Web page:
A dozen advocacy groups are launching a new campaign Friday to stop Tesla CEO Elon Musk’s $44 billion purchase of Twitter, warning that if he is allowed to take control, he will weaken important safeguards on the platform.
The Stop the Deal campaign, which was shared with CNBC exclusively, includes plans to put pressure on government agencies to review the acquisition, persuade Tesla stockholders to take action against it, and ask advertisers to pull spending from the platform.
It highlights many progressives’ concerns about Musk’s acquisition and plans for a more open platform allowing for more rampant hate and harassment on the platform.
Accountable Tech, the Center for Countering Digital Hate, GLAAD, and MediaJustice are among the nonprofits taking part.
Musk is already facing regulatory scrutiny over the deal, which he recently stated is “on hold” as he seeks more information on the number of fake accounts on the platform. Twitter executives, according to reports, have told employees that this is not the case. Since the deal and that tweet, Twitter’s stock has fallen as a result of the broader downturn, prompting some analysts to speculate that he may seek a higher price.
On their website, the organizations behind the Stop the Deal campaign warn that Musk “would steamroll basic content moderation safeguards and provide a megaphone to extremists who traffic in white nationalism, hate, disinformation, and harassment — further endangering marginalized communities.” Musk is expected to “reinstate Twitter accounts of public figures who were banned for inciting violence and spreading dangerous disinformation,” according to the campaign website.
Though it does not specifically mention former President Donald Trump, he was suspended from the platform following the January 6 insurgency at the United States Capitol.
Musk has stated that his motivation for purchasing Twitter is his love for the service and his belief that it should serve as a more open forum for a variety of ideas. Musk has envisioned a platform with fewer restrictions on what speech is and isn’t permitted, though he has acknowledged that he would still need to adhere to international laws. He’s also stated that permanent bans, such as the one currently in place against Trump, should be avoided in favor of temporary ones.
However, Stop the Deal organizers argue that less content moderation does not necessarily imply freer speech and will result in more harassment of marginalized communities.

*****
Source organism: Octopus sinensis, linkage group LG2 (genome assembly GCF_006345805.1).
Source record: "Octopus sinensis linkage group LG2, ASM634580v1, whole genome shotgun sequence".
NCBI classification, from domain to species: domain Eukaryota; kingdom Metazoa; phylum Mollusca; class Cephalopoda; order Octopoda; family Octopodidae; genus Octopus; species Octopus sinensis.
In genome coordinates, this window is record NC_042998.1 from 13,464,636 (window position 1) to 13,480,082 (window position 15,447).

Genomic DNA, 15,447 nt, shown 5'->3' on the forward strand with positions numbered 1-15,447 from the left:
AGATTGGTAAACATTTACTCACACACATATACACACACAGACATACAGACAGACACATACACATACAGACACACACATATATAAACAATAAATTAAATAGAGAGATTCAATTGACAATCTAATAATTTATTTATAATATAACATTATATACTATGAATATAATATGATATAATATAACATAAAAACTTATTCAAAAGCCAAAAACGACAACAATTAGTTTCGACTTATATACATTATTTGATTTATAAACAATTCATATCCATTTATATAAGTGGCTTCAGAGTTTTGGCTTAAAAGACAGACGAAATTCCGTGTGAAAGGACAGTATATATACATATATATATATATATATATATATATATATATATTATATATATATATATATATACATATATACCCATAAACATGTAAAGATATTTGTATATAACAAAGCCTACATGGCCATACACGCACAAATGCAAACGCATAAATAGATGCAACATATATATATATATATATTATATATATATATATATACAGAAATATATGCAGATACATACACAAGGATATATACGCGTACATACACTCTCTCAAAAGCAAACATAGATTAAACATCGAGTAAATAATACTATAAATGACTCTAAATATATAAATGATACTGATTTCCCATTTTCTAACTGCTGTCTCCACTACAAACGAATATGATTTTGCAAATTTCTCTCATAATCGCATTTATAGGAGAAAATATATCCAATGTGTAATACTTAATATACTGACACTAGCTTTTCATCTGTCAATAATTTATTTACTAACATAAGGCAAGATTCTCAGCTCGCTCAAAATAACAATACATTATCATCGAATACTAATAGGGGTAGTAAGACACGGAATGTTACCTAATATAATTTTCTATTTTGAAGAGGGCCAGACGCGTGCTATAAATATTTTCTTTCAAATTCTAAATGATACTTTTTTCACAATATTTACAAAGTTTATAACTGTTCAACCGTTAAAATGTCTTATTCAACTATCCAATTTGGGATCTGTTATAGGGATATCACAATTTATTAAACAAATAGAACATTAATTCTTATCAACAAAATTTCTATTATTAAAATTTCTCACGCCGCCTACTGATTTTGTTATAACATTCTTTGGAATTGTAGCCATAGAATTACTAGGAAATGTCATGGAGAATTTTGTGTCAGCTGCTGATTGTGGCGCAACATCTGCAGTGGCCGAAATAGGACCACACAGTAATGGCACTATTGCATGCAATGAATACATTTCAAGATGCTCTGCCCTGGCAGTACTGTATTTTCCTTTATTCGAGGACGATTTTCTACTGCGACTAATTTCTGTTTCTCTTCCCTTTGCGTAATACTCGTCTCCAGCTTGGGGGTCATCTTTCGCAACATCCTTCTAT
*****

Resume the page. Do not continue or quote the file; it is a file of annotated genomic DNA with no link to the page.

“Elon Musk’s takeover of Twitter will not result in more ‘free speech’ on the platform,” said Rahna Epting, executive director of MoveOn. “It will simply lead to more extreme voices taking advantage of the platform to incite hatred, violence, and harassment.” Social media platforms that are nothing more than toxic cesspools of misinformation are detrimental to our society and politics.”
“With more and more online threats manifesting offline, platforms are finally listening to our demands for accountability in creating a safer space online for all people, but especially Black and Brown women and LGBTQ+ folks,” Bridget Todd, UltraViolet’s communications director, said in a statement.
The organizers of Stop the Deal urged users to tweet their opposition to Musk, Twitter advertisers, and Tesla shareholders.
According to the groups, the government could take several legal and regulatory actions to block the deal. The Securities and Exchange Commission could bar Musk from serving as a director or officer of a public company, citing, among other things, his failure to properly disclose his initial investment in Twitter.
According to the coalition, the Committee on Foreign Investment in the United States has the authority to change the terms of the agreement if it determines that foreign investments endanger national security. They cited a disclosure stating that the deal would be partially funded by Saudi Prince Alwaleed bin Talal Al Saud and Qatar’s sovereign wealth fund.
According to the group, the Federal Trade Commission could sue to stop the deal if it is determined to reduce competition. However, that path would most likely be complicated by Twitter’s small share of the social media market in comparison to peers such as Meta’s Facebook.
Twitter did not respond.
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